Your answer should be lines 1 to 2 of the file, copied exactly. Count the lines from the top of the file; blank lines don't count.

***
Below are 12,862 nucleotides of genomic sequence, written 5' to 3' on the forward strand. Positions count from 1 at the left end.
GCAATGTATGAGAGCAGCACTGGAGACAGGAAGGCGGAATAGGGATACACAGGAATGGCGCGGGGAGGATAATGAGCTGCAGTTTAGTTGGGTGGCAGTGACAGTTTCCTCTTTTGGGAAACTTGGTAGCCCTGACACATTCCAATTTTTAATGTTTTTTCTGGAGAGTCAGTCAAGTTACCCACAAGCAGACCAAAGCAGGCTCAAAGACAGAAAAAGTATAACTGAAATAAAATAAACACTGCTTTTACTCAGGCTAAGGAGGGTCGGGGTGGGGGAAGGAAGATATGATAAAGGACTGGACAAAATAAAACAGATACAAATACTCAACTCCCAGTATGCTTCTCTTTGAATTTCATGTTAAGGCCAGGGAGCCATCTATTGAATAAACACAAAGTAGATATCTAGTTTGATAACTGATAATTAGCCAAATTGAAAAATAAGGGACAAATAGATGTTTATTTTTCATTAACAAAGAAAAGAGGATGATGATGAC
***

Below are 12,862 nucleotides of genomic sequence, written 5' to 3' on the forward strand. Positions count from 1 at the left end.
GCAATGTATGAGAGCAGCACTGGAGACAGGAAGGCGGAATAGGGATACACAGGAATGGCGCGGGGAGGATAATGAGCTGCAGTTTAGTTGGGTGGCAGTGACAGTTTCCTCTTTTGGGAAACTTGGTAGCCCTGACACATTCCAATTTTTAATGTTTTTTCTGGAGAGTCAGTCAAGTTACCCACAAGCAGACCAAAGCAGGCTCAAAGACAGAAAAAGTATAACTGAAATAAAATAAACACTGCTTTTACTCAGGCTAAGGAGGGTCGGGGTGGGGGAAGGAAGATATGATAAAGGACTGGACAAAATAAAACAGATACAAATACTCAACTCCCAGTATGCTTCTCTTTGAATTTCATGTTAAGGCCAGGGAGCCATCTATTGAATAAACACAAAGTAGATATCTAGTTTGATAACTGATAATTAGCCAAATTGAAAAATAAGGGACAAATAGATGTTTATTTTTCATTAACAAAGAAAAGAGGATGATGATGAC